1906 Rover

A guide to 6HP Rover cars


Transporting early, light cars

Saturday, March 20th, 2010

This shows my method of strapping a veteran car to a trailer or transporter without risking damage to axles, wheels or paintwork.

The car loaded on the truck

Over the years I have observed the damage that is sometimes caused  by the fretting of straps against wooden artillery wheels.  On two occasions I have seen structural damage to axles and to track control rods.  I have seen cars with two straps on the front axle pulling forward and down and two straps on the rear axle pulling back and down, probably exerting a considerable force which the axles were never meant to take.  My method of securing a vehicle to its trailer or transporter uses channels to guide the car onto the transport, positioning the vehicle correctly and  preventing it from slipping sideways, it also puts no undue strain on any part.

Front chock in place

When the vehicle is loaded the front wheels run up against a stop.  The front chock, which has a ratchet strap attached, is then put into position on each of the rear wheels and secured with a pin through the channel.  The rear chock, which has a ratchet mechanism from a standard ratchet strap attached to it, is then put into position and again secured with a pin through the channel.  The rear chocks differ from the front chocks in that they can pivot around the pin.  Finally the strap is put over the top of the wheel and tightened up.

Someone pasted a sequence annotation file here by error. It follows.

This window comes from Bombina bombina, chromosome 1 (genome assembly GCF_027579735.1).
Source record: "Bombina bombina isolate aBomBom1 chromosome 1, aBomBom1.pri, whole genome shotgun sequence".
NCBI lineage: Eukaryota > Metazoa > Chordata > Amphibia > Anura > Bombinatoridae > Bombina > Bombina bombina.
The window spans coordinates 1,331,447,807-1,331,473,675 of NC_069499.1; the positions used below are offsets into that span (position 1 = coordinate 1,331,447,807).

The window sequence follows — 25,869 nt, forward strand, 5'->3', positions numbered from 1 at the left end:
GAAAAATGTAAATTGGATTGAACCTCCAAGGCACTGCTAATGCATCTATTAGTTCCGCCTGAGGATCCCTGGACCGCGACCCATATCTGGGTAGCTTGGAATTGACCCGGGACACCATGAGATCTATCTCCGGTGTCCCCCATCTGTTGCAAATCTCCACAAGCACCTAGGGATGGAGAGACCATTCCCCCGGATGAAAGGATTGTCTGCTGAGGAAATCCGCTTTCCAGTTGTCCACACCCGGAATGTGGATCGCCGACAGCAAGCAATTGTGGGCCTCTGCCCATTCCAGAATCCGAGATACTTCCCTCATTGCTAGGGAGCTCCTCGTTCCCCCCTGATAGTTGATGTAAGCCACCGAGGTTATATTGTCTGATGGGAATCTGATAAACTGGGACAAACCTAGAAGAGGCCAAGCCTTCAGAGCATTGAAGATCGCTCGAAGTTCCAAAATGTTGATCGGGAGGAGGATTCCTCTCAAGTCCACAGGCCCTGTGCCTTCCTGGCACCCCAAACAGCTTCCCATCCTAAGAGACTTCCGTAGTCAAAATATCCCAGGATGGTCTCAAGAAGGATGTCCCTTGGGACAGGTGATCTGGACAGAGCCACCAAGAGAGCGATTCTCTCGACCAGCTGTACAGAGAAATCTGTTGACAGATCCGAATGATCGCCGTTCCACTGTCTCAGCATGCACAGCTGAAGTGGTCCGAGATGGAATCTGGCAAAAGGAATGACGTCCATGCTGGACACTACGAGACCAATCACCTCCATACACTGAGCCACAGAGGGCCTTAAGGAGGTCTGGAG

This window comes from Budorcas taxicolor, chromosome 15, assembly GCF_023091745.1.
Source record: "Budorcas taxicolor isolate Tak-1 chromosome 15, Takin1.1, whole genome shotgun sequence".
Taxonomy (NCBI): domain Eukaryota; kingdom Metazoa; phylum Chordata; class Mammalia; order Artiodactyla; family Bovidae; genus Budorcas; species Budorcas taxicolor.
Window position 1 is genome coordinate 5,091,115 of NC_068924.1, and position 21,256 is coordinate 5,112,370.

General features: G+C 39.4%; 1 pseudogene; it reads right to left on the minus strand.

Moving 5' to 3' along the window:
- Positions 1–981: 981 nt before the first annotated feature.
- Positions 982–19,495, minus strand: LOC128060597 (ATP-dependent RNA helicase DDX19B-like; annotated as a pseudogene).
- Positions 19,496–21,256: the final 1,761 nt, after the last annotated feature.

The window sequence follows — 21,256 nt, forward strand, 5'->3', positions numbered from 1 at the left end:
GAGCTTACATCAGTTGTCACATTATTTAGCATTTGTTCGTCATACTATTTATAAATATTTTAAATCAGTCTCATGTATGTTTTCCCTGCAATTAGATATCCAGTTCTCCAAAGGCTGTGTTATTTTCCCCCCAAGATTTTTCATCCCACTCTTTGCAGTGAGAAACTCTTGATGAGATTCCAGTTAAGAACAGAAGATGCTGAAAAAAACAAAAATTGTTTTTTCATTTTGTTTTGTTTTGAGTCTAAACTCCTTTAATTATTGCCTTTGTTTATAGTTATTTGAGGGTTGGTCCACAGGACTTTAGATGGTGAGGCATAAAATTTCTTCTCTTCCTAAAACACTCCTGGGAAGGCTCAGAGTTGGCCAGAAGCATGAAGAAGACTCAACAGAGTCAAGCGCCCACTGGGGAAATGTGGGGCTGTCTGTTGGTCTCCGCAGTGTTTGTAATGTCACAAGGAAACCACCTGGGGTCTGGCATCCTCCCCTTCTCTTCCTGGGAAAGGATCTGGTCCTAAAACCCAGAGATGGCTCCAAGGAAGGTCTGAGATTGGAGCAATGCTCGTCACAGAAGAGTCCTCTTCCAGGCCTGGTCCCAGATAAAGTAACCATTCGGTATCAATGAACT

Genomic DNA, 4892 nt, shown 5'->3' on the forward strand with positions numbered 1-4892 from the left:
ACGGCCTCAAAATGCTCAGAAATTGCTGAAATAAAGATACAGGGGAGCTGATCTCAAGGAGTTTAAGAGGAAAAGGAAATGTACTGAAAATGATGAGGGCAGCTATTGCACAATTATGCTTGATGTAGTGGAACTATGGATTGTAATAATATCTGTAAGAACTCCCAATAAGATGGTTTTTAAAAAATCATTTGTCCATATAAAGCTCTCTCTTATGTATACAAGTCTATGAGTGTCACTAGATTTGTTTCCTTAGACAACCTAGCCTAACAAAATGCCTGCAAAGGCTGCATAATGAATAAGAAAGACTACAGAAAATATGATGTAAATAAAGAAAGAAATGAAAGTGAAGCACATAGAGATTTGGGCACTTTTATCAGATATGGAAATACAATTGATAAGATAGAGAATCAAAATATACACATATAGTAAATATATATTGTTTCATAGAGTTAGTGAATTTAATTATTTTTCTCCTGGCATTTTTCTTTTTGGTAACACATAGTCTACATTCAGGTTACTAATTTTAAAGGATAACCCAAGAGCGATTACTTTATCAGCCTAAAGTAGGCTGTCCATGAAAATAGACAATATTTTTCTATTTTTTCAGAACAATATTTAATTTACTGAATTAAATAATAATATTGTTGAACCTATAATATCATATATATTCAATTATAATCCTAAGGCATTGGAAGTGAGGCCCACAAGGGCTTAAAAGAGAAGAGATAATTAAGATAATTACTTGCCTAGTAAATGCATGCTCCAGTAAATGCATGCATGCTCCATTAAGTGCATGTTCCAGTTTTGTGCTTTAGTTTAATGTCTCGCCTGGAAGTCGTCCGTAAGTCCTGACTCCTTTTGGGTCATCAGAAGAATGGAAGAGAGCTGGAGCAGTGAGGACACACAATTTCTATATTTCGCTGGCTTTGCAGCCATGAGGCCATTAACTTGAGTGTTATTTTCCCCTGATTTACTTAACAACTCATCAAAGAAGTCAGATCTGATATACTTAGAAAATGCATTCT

Pivotted rear chock

As the strap is tightened the rear chock pivots, forcing the wheel hard against the front chock.  At the same time the wheel is pulled down tight into the channel.  The tyre is then being securely held over  a large part of its circumference, rather like a brake band.  This avoids putting any strain on the axles, the car is free to ride on its own springs.  There is no need for chocks on the front wheels, the channels, stops and the winch cable hold the car perfectly well.  In the picture above you can see the toggle that prevents the pin slipping out during transit.  The car has been transported in this manner for several years and around 50 00 miles.

Wheel with chocks and ratchet straps in place

I originally thought that, in the event of a flat wheel, the wheel would cease to be held tightly between the chocks, but experience showed me otherwise.  I have seen a similar method using a loop and a strap over the tyre but this can easily exert a sideways force on the wheel which is not good for an artillery wheel.

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